Ottawa-Gatineau cycling network as a surprising subway map

A map showing the cycling network in Ottawa- Gatineau
This map show the Ottawa Gatineau cycling and walking multi use pathways as a connected network. Not all pathways are on here and there are some short sections of residential streets to connect the mups.
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Have you ever wondered how our regional bike network would look like if it were a subway system? I thought it would be a fun project to figure that out for our cycling network. During our 2020 Stay At Home Christmas (not that it had much effect in the end as 50% of the Canadians visited family anyway) I sat down and designed this first draft of the subway style map of Ottawa.

Wikipedia image of Paris Art Nouveau Metro entrance

Early summer last year, I published a map with all the existing multi use pathways (MUPs) in Ottawa. First on Twitter for some feedback and oversights, then on my blog. It was well received and I got several great reactions and suggestions for further improvements. As it turns out, not everyone knows that we have so many MUPs in the region. This is something I had been suspecting for a while already and it was one of the reasons why I am putting the maps together.

Cycling related searches

I received many hits on the map section of my blog this summer. Not surprisingly as everyone was looking for things to do. Google confirmed last December (2020) that Ottawa had the highest growth in Canada after Vancouver in the search engine’s hits for cycling.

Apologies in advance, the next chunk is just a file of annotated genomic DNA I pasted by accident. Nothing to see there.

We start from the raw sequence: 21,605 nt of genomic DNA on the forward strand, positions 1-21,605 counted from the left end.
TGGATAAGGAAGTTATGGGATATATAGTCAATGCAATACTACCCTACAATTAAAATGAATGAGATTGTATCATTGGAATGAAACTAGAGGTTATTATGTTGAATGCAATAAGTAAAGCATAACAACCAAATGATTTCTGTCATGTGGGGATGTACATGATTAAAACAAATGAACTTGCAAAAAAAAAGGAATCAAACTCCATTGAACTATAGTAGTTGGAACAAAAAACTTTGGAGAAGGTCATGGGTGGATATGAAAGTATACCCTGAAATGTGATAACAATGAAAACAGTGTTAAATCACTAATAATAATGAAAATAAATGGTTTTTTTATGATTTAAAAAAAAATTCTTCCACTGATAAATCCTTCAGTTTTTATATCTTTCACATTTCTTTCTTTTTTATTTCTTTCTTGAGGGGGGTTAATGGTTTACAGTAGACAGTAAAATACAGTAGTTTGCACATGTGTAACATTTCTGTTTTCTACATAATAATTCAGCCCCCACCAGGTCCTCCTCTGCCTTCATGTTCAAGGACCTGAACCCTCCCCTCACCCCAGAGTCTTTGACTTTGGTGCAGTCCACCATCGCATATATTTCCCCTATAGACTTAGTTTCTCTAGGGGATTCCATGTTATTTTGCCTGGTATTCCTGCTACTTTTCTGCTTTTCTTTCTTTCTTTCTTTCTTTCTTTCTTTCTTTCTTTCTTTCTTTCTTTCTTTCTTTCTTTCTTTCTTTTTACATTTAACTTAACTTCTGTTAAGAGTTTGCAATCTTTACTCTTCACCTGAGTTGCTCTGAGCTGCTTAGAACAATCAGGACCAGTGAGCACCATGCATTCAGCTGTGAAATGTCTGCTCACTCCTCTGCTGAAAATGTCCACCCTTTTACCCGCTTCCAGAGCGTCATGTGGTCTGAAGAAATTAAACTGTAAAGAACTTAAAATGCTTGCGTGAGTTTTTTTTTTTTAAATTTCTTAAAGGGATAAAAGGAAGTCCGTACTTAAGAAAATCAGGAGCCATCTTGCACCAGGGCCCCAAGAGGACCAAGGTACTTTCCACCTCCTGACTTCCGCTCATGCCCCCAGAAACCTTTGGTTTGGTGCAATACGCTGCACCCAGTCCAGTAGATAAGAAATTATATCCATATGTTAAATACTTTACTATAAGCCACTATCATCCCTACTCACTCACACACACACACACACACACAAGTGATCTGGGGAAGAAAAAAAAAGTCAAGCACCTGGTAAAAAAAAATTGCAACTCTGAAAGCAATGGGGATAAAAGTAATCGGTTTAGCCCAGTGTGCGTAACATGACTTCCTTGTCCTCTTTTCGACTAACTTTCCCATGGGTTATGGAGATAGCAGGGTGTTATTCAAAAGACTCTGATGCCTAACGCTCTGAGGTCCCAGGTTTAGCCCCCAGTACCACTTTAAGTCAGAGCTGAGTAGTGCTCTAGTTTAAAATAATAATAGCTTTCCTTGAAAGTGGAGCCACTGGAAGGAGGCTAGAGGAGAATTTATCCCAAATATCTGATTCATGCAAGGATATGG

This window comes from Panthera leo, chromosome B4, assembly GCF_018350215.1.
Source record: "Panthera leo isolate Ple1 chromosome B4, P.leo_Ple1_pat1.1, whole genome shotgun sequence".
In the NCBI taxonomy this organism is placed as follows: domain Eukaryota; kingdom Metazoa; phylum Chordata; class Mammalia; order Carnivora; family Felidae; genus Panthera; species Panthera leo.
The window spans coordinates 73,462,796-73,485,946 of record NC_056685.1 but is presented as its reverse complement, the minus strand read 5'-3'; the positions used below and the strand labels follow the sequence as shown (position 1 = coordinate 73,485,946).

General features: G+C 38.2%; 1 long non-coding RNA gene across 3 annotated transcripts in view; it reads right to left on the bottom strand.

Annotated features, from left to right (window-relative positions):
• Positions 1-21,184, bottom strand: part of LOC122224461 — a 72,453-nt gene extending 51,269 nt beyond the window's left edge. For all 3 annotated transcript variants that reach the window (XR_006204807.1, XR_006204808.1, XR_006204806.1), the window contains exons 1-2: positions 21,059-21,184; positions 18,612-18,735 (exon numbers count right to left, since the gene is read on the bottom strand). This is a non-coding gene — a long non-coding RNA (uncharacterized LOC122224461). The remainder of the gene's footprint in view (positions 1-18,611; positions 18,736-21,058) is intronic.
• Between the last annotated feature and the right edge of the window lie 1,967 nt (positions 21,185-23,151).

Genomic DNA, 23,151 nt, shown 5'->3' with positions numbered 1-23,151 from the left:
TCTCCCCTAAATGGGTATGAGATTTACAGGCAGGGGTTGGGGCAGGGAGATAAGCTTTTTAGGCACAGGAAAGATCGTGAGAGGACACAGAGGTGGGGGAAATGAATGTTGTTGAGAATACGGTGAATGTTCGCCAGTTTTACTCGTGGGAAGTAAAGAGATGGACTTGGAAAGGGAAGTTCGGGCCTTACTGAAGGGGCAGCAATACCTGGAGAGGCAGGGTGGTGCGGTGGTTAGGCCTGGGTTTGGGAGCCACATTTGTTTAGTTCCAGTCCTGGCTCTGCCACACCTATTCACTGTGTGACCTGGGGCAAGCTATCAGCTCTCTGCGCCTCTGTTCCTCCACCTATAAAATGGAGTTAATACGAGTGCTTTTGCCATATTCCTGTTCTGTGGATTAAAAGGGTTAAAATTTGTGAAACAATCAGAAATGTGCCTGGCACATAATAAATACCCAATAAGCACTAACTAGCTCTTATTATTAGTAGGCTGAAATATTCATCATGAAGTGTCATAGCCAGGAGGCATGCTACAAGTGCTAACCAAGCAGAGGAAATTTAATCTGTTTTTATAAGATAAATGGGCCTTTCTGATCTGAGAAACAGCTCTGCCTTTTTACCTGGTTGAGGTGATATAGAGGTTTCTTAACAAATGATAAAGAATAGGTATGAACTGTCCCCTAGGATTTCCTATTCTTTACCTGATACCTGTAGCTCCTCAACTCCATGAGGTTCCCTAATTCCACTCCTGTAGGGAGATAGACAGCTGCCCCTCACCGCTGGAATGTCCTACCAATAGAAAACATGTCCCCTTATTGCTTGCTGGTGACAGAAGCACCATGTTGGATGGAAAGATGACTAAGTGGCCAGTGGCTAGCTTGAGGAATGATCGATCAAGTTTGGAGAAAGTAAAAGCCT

Node based network base for subway map

To create a subway style map of an existing network, one needs to create the ‘stations’ first. We don’t have a numbered node based network, instead we give pathways names or a route number.

I strongly believe in a numbered node based network, something that is common in Belgium and the Netherlands and is now spilling over into other European countries. Canada is not at the forefront in way-finding for cycling and walking, which is not only important for tourism, but also for locals to get a better grasp of our network. You can see more on how node (or junction) based cycling networks work here and in a video by Mark Wagenbuur.

Phase 1 Ottawa

First draft in pencil to wrap my head around the network

I had to invent many station names. This was a bit of a creative exercise. It is not like we are living in Paris or London where every station is at some square or historic building or park. Some of my ‘stations’, especially in Gatineau, are at intersections with Walmarts and A & W Burger joints. This was a bit of a challenge sometimes because I wanted to try to avoid commercial names. I aimed for landmarks, parks, or geographical locations if possible. Several of my loyal readers helped out with naming some nodes.

Trying to figure out the puzzle

2020 Lockdown Christmas ideal for subway map